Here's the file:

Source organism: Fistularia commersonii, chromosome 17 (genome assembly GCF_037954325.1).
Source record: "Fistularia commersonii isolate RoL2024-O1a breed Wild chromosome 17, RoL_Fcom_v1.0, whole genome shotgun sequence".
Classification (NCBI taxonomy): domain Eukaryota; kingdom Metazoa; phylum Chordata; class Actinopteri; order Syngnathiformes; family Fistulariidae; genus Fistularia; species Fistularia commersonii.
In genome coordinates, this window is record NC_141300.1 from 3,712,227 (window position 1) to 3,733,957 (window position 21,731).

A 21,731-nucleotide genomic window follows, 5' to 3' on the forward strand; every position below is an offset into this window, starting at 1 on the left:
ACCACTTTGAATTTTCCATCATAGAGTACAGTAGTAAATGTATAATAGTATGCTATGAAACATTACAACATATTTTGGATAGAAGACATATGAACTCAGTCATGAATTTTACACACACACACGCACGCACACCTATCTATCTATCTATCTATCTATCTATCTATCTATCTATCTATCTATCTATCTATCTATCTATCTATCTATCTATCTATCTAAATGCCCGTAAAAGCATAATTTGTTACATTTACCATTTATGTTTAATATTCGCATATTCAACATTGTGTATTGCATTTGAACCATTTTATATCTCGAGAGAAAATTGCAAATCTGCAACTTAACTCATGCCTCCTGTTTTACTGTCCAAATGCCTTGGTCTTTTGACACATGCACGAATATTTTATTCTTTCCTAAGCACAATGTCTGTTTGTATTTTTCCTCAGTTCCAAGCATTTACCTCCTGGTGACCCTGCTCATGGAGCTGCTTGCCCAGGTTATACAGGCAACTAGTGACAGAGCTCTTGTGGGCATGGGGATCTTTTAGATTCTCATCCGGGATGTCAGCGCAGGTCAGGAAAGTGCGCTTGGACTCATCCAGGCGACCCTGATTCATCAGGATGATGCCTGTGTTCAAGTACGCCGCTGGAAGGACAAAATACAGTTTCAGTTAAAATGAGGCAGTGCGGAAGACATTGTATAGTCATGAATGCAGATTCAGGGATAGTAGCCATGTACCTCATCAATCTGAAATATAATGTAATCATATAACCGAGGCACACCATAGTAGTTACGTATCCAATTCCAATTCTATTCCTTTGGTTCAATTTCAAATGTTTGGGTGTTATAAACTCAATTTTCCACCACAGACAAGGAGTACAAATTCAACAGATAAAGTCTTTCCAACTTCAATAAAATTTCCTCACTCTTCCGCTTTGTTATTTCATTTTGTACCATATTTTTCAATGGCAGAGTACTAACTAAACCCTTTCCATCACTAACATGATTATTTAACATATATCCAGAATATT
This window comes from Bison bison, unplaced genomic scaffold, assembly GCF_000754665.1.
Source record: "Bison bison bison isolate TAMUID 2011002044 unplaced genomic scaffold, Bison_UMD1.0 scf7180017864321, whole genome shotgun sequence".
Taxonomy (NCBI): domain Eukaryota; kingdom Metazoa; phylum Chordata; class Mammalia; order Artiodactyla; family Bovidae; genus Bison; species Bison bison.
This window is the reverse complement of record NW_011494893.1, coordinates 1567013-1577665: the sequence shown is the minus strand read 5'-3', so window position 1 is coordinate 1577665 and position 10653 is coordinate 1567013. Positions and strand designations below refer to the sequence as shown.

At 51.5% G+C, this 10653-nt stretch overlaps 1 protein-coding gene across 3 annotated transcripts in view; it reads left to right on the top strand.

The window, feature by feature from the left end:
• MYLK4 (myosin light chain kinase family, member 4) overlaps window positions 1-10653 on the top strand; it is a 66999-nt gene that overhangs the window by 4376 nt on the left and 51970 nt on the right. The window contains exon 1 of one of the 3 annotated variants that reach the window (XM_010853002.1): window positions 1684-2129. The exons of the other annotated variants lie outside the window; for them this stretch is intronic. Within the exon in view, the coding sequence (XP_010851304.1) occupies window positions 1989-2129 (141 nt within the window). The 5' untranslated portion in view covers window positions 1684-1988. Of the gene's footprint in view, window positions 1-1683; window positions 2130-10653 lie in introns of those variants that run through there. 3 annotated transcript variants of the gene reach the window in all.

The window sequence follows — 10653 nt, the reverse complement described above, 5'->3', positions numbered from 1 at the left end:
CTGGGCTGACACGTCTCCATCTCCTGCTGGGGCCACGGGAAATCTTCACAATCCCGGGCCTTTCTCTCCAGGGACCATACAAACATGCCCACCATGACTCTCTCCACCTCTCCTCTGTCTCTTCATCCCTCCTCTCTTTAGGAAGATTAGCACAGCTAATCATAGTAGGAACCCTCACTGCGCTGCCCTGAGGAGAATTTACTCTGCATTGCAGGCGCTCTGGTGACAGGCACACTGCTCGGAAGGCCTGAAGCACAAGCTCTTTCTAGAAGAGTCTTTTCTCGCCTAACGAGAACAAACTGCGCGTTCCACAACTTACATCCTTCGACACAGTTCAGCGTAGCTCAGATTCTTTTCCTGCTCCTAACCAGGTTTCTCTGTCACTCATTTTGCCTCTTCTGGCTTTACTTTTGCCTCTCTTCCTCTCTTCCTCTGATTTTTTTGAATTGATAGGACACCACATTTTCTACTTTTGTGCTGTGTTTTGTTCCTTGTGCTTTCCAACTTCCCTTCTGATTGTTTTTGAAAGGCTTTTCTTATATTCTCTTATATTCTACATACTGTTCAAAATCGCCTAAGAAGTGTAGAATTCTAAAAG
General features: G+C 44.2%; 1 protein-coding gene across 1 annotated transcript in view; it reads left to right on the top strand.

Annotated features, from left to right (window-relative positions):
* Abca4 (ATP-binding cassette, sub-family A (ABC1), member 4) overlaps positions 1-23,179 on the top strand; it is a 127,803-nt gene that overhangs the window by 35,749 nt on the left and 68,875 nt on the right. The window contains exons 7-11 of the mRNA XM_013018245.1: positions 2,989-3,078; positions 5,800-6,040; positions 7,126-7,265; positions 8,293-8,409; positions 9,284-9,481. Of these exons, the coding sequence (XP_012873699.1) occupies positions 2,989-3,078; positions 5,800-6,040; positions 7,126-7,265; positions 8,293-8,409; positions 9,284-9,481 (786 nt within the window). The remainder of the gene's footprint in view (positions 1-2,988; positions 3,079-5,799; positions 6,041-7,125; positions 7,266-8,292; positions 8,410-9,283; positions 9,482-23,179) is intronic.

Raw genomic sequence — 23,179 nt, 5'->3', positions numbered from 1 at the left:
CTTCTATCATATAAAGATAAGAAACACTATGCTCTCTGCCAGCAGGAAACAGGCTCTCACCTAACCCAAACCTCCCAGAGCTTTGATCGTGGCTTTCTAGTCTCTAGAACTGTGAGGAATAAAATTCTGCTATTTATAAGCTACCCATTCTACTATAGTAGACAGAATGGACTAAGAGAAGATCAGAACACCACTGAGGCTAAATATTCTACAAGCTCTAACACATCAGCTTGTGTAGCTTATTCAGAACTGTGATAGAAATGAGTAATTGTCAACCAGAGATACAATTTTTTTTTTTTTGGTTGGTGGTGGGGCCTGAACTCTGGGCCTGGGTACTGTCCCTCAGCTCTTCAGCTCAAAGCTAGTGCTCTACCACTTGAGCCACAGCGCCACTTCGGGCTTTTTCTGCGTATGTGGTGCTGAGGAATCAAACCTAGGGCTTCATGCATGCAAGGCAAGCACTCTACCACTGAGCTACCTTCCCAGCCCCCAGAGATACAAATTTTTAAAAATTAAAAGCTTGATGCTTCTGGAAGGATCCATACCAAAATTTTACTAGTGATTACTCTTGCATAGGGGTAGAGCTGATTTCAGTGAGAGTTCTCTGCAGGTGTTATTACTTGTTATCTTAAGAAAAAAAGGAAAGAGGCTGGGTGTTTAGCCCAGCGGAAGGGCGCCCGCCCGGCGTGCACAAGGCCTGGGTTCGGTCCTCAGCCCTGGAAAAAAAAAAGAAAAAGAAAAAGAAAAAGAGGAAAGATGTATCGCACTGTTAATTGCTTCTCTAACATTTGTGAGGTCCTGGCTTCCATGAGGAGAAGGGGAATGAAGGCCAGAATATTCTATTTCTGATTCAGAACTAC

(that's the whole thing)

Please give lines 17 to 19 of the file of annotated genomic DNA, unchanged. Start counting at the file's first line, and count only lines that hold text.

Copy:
Annotated features, from left to right (window-relative positions):
* Abca4 (ATP-binding cassette, sub-family A (ABC1), member 4) overlaps positions 1-23,179 on the top strand; it is a 127,803-nt gene that overhangs the window by 35,749 nt on the left and 68,875 nt on the right. The window contains exons 7-11 of the mRNA XM_013018245.1: positions 2,989-3,078; positions 5,800-6,040; positions 7,126-7,265; positions 8,293-8,409; positions 9,284-9,481. Of these exons, the coding sequence (XP_012873699.1) occupies positions 2,989-3,078; positions 5,800-6,040; positions 7,126-7,265; positions 8,293-8,409; positions 9,284-9,481 (786 nt within the window). The remainder of the gene's footprint in view (positions 1-2,988; positions 3,079-5,799; positions 6,041-7,125; positions 7,266-8,292; positions 8,410-9,283; positions 9,482-23,179) is intronic.

Raw genomic sequence — 23,179 nt, 5'->3', positions numbered from 1 at the left: